Nothing will kill a great content idea or half-written post faster than not having a formal publishing process for your team to follow. Without a strong process, you’ll probably find these things happening on a regular basis:

  • Mistakes in your published content
  • Articles slipping by without approval
  • Missed deadlines
  • Inconsistent brand voice
  • No traffic to your content
  • Crickets chirping on social media  

Do This Instead: Work With Your Team to Build a Publishing Process

If you are managing multiple people on your content marketing team, here’s the best advice I can give you: choose the system and tools that work best for the team members executing the daily tactics, NOT the ones that best for you.

Here’s what my team and I use for our publishing process workflow:

  • Google Docs as a spreadsheet to plan content
  • Trello to manage the content workflow throughout the process
  • GatherContent to collaborate with clients on content edits
  • Leadpages to build landing pages
  • Slack to communicate

trello screenshot

Each of these tools has a workflow attached to it that everyone agrees on. If someone has an idea for improvement, they can propose it on our weekly Friday team call.

If your publishing process needs some TLC, try this:

  1. Start by outlining what you’re currently doing with your team.
  2. Give everyone involved a chance to speak up and punch holes in the process.
  3. Have everyone contribute solutions and hash it out until you can agree on a process to try.
  4. Document the new process and check in with your team regularly to see how it’s working.

Bad Habit #5: No Content Marketing Buy-in From Other Departments

According to SiriusDecisions, 60 to 70 percent of B2B content goes unused, and up to 80% of the content generated by the marketing department isn’t used by the sales teams. This is a huge problem!

The goal of your marketing department should ultimately be to create more lead generation opportunities for your sales team. Often, that doesn’t happen for a couple of reasons:

  1. The marketing team isn’t creating content that the sales team can actually use.
  2. The sales team doesn’t know about the marketing content they could be using.
  3. It’s too difficult for the sales team to efficiently find the content due to poor organization.

Do This Instead: Prioritize Sales and Marketing Collaboration

Once you identify the reason your sales and marketing teams aren’t communicating, make improvement a priority. Set regular times for both departments to exchange feedback, suggest content ideas, and share ideas for improvement.

If your marketing team isn’t creating useful content, ask your salespeople to share what types of content they would and wouldn’t use with a prospect. Both departments should understand the situations in which the marketing content can be used and the different stages of the sales funnel where it may be helpful.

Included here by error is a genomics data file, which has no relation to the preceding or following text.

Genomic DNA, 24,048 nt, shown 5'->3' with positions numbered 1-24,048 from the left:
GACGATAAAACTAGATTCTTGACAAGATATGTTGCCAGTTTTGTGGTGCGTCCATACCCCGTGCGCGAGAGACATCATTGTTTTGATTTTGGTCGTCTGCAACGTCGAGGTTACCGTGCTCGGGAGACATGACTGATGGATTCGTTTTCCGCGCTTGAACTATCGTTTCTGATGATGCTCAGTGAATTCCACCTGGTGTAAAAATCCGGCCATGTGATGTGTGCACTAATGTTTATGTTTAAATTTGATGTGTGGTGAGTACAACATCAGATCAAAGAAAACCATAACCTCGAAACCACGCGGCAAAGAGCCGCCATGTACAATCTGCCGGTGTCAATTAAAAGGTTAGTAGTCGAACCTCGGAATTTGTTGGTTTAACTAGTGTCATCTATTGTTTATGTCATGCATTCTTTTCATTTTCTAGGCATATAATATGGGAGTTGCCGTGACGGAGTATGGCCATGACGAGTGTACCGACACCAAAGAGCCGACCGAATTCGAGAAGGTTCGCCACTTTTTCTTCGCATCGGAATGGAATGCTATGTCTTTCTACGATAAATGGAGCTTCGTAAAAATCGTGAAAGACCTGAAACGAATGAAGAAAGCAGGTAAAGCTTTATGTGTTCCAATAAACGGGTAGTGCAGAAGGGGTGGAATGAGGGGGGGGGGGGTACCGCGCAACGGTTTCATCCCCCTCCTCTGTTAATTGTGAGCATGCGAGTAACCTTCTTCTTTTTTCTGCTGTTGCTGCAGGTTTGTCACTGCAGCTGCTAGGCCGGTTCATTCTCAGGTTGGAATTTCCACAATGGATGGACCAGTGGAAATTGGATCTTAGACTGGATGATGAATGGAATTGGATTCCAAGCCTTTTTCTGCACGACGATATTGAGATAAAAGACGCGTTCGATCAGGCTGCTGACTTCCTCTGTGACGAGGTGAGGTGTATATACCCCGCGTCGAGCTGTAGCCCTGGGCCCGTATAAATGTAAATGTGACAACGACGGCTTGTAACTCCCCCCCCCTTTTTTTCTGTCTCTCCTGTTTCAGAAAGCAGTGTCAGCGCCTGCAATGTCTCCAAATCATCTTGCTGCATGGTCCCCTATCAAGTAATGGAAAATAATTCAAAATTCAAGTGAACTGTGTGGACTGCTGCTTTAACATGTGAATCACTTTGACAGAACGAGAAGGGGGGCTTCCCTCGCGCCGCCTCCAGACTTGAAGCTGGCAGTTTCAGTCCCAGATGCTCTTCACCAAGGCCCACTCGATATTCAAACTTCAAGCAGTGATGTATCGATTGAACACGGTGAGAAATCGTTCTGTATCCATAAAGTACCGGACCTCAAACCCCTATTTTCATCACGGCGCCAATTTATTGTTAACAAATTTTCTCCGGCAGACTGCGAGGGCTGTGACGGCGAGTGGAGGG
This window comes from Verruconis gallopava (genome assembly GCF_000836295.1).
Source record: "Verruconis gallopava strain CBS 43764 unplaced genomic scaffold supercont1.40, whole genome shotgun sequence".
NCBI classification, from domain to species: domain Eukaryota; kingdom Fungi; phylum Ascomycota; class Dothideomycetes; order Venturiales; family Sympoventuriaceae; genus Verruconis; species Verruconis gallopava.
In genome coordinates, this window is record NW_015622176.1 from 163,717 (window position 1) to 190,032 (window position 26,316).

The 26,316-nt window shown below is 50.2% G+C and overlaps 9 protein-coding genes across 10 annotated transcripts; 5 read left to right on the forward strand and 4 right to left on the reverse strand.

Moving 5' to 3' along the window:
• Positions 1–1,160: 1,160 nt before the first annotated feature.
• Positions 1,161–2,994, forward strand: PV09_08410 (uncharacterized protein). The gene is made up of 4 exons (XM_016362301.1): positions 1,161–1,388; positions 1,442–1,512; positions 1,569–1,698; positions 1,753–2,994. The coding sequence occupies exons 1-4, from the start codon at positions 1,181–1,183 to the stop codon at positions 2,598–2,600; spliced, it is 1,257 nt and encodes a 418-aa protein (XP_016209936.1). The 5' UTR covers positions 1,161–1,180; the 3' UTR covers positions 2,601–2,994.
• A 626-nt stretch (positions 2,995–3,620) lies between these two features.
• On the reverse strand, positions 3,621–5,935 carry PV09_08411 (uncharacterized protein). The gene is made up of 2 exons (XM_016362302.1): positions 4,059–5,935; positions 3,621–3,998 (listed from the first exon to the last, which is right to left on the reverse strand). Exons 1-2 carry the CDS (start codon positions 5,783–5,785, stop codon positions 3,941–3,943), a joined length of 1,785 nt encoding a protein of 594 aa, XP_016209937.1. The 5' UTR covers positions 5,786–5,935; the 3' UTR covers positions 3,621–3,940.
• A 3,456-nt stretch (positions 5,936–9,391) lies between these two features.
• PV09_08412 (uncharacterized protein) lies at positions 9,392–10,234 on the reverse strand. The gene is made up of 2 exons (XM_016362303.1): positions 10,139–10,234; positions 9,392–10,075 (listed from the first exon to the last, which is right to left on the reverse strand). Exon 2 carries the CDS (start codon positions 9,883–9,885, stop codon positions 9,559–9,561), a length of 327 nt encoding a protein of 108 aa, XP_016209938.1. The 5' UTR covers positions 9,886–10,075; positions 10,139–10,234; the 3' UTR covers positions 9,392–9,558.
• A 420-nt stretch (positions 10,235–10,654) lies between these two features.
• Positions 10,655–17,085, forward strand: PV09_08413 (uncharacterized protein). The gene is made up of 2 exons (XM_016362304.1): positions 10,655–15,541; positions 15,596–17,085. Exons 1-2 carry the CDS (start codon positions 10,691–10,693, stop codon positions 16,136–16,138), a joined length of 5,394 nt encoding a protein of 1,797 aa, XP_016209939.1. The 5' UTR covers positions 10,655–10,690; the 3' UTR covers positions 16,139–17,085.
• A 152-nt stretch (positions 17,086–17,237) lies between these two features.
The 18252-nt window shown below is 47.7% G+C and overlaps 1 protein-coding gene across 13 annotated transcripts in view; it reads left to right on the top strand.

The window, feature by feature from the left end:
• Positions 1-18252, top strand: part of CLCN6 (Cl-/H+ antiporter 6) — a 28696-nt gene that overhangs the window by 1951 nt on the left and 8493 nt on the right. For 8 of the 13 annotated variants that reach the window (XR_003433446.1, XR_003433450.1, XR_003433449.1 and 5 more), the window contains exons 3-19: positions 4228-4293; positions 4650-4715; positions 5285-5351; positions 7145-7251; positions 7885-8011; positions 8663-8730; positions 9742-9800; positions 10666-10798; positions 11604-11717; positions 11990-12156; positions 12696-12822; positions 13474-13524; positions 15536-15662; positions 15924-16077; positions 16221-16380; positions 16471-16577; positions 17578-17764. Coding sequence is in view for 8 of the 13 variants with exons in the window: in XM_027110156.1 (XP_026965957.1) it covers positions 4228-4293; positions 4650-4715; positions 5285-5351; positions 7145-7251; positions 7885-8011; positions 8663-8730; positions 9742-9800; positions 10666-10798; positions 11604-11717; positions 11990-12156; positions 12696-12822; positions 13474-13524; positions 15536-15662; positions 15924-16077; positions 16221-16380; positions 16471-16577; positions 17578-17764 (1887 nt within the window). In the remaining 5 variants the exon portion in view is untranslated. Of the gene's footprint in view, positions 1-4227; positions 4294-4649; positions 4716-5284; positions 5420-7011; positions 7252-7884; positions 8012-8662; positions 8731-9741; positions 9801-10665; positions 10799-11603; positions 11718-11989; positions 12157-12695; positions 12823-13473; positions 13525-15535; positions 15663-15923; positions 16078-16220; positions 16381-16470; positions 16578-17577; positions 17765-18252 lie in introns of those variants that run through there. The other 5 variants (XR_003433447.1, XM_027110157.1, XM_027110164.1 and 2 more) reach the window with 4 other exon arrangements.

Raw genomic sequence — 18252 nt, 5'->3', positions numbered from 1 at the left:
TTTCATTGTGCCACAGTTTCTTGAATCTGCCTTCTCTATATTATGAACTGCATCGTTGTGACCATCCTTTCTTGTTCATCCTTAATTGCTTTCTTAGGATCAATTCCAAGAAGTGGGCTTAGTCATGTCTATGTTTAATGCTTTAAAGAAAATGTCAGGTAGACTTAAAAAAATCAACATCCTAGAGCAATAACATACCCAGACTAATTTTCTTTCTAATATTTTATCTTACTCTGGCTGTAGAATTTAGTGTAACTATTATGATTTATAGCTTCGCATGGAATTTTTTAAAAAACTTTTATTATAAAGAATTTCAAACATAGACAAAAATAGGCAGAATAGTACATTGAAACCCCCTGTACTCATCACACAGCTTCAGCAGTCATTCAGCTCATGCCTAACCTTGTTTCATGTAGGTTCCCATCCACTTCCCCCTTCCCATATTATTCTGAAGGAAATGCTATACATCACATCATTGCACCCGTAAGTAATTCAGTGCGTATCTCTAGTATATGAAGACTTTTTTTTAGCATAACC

Finally, take time to organize your marketing content internally and give your entire team access. Be sure to learn each group’s searching habits; you may need to sort the content several different ways to help them find it.

A great example of a system that is simultaneously helpful for employees and customers is Aweber’s Knowledge Base.

aweber screenshot

Conclusion

Content marketing can produce great results, but sadly, most marketers never see success.

I’ve given you five common habits that prevent success, along with how to fix them. Now it’s your turn: what rut is your marketing department stuck in? Take some time to honestly evaluate what’s broken in your marketing process and how you can fix it.

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About the Author

Joel Widmer is the Founder & CEO of Fluxe Digital Marketing—a content marketing shop that helps smart businesses create, produce and promote their content through a unique one-on-one interview process. When he’s not working, Joel can be found trying new restaurants with his wife and son.

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(3) comments

Rob Waters April 19, 2016

Joel: You’ve hit upon reality. As for #5, here is where I spent most of my career although the Fortune500 firm had excellent marketing because they had tons of money. I wonder if, in today’s world, marketing seems so pressed to crank-out 24-hr a day content that the other 4 processes are fractured at times. Still, the marketing team must get shoulder-to-shoulder with sales and often.

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Taylen Peterson April 22, 2016

Avoiding 2 and getting 4 & 5 going at Instapage was huge for our content success. Write great things and people will naturally become curious about who you are and what you do. Having some soft sells or CTAs are fine but overselling is the easiest way to lose a prospect. No one likes the stereotypical Used Car Salesmen, so don’t be one.

We also have fully committed the team to content. We have people from different departments write occasional articles, we share content with each other, and make sure we’re also showing the world we’re on board with social sharing. And then we tie it all back together with a process (#4) – except we use Instapage landing pages ;)

Great article, Joel!

Reply
Matt Gallant April 28, 2016

Amazing list. Love how you detailed each bad habits as well as their possible solutions. As an entrepreneur, lucky to have read this article. Thanks for sharing!